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"Poetry Experienced": Lucy Larcom's Poetic Dwelling in A New England Girlhood

"Poetry Experienced": Lucy Larcom's Poetic Dwelling in A New England Girlhood Indiana University In the preface to her autobiography A New England Girlhood: Outlined from Memory (1889), Lucy Larcom writes that her autobiography may have been written already in her verses: "In them, I have found the most natural and free expression of myself. They have seemed to set my life to music for me, a life that has always had to be occupied with many things besides writing" (8). Larcom's verses thus operate on a dual level. They offer an expansive forum in which to express her "self," and they add an element of music, of beauty and artfulness, to a life often occupied with the quotidian. For the most part, Larcom critics have ended their discussions of her poetry and autobiography at this level, rightly acknowledging her as an able yet humble versifier of the nineteenth century. Yet Larcom's use of poetry in her autobiography represents something more interesting than this familiar assessment suggests. If in writing her verses she found "the most free expression" of her "self," why should she write an autobiography? She continues in the preface, "My `must-have' was poetry. From the first, life meant that to me. . . . [P]oetry is . http://www.deepdyve.com/assets/images/DeepDyve-Logo-lg.png Legacy University of Nebraska Press

"Poetry Experienced": Lucy Larcom's Poetic Dwelling in A New England Girlhood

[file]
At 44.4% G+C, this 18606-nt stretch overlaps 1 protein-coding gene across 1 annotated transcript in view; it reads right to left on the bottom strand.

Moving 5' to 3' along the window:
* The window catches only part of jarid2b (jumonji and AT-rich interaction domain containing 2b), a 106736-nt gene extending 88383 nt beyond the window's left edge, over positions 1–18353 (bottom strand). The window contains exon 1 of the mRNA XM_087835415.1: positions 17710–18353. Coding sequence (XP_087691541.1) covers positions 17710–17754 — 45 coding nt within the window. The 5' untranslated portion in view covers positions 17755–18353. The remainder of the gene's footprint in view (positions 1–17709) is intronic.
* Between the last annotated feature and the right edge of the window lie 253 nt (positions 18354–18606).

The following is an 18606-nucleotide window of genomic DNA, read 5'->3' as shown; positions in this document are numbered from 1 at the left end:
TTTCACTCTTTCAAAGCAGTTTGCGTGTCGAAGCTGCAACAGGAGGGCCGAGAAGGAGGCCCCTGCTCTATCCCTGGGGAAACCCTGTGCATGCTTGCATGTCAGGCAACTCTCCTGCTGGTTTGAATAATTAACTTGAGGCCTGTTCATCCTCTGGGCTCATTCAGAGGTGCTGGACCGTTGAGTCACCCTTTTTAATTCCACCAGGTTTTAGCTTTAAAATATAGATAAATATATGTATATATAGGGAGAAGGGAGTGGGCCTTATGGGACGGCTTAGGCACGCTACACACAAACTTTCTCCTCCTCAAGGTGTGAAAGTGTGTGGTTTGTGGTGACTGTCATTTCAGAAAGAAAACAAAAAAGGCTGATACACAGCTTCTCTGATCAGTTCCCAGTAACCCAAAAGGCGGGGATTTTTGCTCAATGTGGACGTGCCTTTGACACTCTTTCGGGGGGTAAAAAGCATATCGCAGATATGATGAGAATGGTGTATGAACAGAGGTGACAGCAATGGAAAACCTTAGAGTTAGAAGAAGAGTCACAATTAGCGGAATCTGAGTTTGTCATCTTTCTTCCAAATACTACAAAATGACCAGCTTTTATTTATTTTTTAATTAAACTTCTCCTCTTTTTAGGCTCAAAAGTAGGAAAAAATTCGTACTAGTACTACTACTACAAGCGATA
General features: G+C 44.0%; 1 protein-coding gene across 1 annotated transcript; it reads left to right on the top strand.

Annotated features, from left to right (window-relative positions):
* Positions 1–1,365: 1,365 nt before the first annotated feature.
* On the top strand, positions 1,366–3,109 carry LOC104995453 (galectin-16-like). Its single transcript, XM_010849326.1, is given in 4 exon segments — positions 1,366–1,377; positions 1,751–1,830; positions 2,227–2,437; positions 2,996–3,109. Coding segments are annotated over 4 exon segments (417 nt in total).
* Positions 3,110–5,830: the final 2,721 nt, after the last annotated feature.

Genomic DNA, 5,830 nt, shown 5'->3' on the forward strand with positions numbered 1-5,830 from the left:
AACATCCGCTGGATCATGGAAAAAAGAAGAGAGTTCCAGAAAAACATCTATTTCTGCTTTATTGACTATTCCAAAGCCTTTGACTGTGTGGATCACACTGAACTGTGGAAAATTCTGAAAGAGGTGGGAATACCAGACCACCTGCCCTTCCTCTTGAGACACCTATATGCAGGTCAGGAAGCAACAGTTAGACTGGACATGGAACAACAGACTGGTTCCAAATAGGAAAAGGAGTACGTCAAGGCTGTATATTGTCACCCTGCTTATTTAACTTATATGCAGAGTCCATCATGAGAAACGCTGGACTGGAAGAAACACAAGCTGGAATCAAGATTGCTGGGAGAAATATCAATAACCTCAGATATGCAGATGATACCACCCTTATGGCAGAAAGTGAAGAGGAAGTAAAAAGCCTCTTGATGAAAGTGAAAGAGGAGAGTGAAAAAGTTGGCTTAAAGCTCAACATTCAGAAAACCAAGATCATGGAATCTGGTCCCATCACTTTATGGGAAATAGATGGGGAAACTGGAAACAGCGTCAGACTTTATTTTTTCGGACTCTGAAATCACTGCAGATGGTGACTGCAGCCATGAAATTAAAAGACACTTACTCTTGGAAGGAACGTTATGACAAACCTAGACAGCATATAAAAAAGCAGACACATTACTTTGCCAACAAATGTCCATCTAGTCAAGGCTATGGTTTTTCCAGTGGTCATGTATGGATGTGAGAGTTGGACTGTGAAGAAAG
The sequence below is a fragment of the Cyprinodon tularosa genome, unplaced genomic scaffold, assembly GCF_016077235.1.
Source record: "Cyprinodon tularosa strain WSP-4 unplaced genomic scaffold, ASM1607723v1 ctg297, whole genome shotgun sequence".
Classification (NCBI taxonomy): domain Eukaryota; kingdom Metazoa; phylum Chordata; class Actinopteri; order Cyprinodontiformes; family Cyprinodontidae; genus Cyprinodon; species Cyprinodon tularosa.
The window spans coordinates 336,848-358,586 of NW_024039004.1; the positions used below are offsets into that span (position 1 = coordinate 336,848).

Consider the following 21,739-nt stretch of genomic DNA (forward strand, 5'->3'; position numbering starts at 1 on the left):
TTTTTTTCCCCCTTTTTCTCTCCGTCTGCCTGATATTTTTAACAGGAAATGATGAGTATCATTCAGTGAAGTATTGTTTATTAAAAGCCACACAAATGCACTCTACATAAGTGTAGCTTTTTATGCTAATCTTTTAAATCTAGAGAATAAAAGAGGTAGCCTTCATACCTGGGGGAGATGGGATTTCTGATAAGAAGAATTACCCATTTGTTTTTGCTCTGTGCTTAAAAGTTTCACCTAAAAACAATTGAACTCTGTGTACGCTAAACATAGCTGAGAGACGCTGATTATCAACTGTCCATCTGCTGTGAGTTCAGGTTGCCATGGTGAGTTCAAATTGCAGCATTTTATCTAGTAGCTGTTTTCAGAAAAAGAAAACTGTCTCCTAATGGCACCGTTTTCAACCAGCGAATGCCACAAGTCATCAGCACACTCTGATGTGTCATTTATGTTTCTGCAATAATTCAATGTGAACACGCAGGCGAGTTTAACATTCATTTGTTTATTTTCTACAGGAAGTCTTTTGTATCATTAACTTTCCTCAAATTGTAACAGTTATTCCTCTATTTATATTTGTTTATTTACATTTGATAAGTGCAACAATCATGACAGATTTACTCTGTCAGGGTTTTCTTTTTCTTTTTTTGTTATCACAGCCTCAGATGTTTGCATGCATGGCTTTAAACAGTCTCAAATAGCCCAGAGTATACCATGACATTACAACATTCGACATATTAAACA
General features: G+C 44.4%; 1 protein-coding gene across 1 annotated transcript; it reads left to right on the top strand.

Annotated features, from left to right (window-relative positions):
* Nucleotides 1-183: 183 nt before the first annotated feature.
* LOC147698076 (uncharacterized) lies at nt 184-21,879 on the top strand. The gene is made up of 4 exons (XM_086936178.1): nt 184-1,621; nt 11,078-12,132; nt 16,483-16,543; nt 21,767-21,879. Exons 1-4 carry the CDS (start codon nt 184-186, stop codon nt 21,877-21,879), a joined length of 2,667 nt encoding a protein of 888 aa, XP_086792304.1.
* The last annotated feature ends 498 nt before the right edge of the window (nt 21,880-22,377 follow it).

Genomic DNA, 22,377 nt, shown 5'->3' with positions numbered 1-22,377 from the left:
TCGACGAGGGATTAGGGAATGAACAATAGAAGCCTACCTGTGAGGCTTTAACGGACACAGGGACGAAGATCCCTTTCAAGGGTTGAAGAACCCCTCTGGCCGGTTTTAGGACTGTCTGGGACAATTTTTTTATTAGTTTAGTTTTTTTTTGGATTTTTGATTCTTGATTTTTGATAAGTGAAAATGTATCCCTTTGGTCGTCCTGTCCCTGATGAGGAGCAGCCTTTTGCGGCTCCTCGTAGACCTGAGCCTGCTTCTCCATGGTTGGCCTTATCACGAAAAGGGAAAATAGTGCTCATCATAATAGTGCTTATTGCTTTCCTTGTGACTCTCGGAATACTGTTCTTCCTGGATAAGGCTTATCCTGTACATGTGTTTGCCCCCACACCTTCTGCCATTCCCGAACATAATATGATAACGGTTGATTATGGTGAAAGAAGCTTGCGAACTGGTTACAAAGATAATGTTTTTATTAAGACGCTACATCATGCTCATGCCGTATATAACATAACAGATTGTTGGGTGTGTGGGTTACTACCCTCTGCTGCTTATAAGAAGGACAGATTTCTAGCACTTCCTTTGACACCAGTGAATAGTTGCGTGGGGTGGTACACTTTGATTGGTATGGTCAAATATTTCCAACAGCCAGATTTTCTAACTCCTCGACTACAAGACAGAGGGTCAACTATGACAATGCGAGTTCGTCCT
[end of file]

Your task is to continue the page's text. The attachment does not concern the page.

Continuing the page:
Legacy , Volume 18 (2) – Jan 10, 2001

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Publisher
University of Nebraska Press
Copyright
Copyright © 2002 The University of Nebraska.
ISSN
1534-0643
Publisher site
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Abstract

Indiana University In the preface to her autobiography A New England Girlhood: Outlined from Memory (1889), Lucy Larcom writes that her autobiography may have been written already in her verses: "In them, I have found the most natural and free expression of myself. They have seemed to set my life to music for me, a life that has always had to be occupied with many things besides writing" (8). Larcom's verses thus operate on a dual level. They offer an expansive forum in which to express her "self," and they add an element of music, of beauty and artfulness, to a life often occupied with the quotidian. For the most part, Larcom critics have ended their discussions of her poetry and autobiography at this level, rightly acknowledging her as an able yet humble versifier of the nineteenth century. Yet Larcom's use of poetry in her autobiography represents something more interesting than this familiar assessment suggests. If in writing her verses she found "the most free expression" of her "self," why should she write an autobiography? She continues in the preface, "My `must-have' was poetry. From the first, life meant that to me. . . . [P]oetry is .

Journal

LegacyUniversity of Nebraska Press

Published: Jan 10, 2001

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